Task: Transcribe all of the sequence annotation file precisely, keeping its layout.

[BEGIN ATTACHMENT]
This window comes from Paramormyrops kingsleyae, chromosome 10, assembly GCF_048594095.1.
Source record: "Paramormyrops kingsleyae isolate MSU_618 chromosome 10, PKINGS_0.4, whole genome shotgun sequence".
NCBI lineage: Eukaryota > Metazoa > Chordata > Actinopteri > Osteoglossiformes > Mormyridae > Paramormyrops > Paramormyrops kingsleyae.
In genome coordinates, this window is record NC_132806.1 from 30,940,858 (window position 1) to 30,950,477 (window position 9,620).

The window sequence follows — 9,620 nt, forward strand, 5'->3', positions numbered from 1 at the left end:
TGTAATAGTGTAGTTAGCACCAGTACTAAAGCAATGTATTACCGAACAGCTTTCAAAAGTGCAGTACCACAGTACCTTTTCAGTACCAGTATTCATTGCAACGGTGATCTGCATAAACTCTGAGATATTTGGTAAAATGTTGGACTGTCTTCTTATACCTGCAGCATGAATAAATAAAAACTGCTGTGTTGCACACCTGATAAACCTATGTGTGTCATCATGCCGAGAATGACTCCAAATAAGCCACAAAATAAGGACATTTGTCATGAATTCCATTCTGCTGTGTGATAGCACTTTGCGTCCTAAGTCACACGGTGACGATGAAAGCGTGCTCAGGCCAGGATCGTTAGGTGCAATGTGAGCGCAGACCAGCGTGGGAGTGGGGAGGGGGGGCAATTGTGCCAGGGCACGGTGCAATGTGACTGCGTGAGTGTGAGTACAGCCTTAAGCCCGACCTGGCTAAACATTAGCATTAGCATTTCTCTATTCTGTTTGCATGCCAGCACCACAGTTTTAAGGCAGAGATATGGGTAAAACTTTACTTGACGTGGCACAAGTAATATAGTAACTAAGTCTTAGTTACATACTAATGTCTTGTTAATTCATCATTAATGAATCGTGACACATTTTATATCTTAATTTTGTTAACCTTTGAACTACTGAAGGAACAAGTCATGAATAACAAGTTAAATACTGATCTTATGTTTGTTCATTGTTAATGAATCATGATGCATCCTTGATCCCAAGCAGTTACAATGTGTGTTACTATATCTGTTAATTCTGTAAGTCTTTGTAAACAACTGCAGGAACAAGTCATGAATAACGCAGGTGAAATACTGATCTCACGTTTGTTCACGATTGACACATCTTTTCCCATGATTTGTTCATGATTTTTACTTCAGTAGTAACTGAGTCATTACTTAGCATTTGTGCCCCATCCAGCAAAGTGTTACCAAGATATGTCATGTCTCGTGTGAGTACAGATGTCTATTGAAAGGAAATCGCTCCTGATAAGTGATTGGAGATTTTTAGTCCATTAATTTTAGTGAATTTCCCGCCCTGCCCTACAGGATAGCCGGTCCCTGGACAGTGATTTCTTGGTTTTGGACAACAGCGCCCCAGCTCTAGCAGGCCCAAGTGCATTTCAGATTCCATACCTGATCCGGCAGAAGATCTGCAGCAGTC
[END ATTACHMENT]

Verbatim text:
This window comes from Paramormyrops kingsleyae, chromosome 10, assembly GCF_048594095.1.
Source record: "Paramormyrops kingsleyae isolate MSU_618 chromosome 10, PKINGS_0.4, whole genome shotgun sequence".
NCBI lineage: Eukaryota > Metazoa > Chordata > Actinopteri > Osteoglossiformes > Mormyridae > Paramormyrops > Paramormyrops kingsleyae.
In genome coordinates, this window is record NC_132806.1 from 30,940,858 (window position 1) to 30,950,477 (window position 9,620).

The window sequence follows — 9,620 nt, forward strand, 5'->3', positions numbered from 1 at the left end:
TGTAATAGTGTAGTTAGCACCAGTACTAAAGCAATGTATTACCGAACAGCTTTCAAAAGTGCAGTACCACAGTACCTTTTCAGTACCAGTATTCATTGCAACGGTGATCTGCATAAACTCTGAGATATTTGGTAAAATGTTGGACTGTCTTCTTATACCTGCAGCATGAATAAATAAAAACTGCTGTGTTGCACACCTGATAAACCTATGTGTGTCATCATGCCGAGAATGACTCCAAATAAGCCACAAAATAAGGACATTTGTCATGAATTCCATTCTGCTGTGTGATAGCACTTTGCGTCCTAAGTCACACGGTGACGATGAAAGCGTGCTCAGGCCAGGATCGTTAGGTGCAATGTGAGCGCAGACCAGCGTGGGAGTGGGGAGGGGGGGCAATTGTGCCAGGGCACGGTGCAATGTGACTGCGTGAGTGTGAGTACAGCCTTAAGCCCGACCTGGCTAAACATTAGCATTAGCATTTCTCTATTCTGTTTGCATGCCAGCACCACAGTTTTAAGGCAGAGATATGGGTAAAACTTTACTTGACGTGGCACAAGTAATATAGTAACTAAGTCTTAGTTACATACTAATGTCTTGTTAATTCATCATTAATGAATCGTGACACATTTTATATCTTAATTTTGTTAACCTTTGAACTACTGAAGGAACAAGTCATGAATAACAAGTTAAATACTGATCTTATGTTTGTTCATTGTTAATGAATCATGATGCATCCTTGATCCCAAGCAGTTACAATGTGTGTTACTATATCTGTTAATTCTGTAAGTCTTTGTAAACAACTGCAGGAACAAGTCATGAATAACGCAGGTGAAATACTGATCTCACGTTTGTTCACGATTGACACATCTTTTCCCATGATTTGTTCATGATTTTTACTTCAGTAGTAACTGAGTCATTACTTAGCATTTGTGCCCCATCCAGCAAAGTGTTACCAAGATATGTCATGTCTCGTGTGAGTACAGATGTCTATTGAAAGGAAATCGCTCCTGATAAGTGATTGGAGATTTTTAGTCCATTAATTTTAGTGAATTTCCCGCCCTGCCCTACAGGATAGCCGGTCCCTGGACAGTGATTTCTTGGTTTTGGACAACAGCGCCCCAGCTCTAGCAGGCCCAAGTGCATTTCAGATTCCATACCTGATCCGGCAGAAGATCTGCAGCAGTC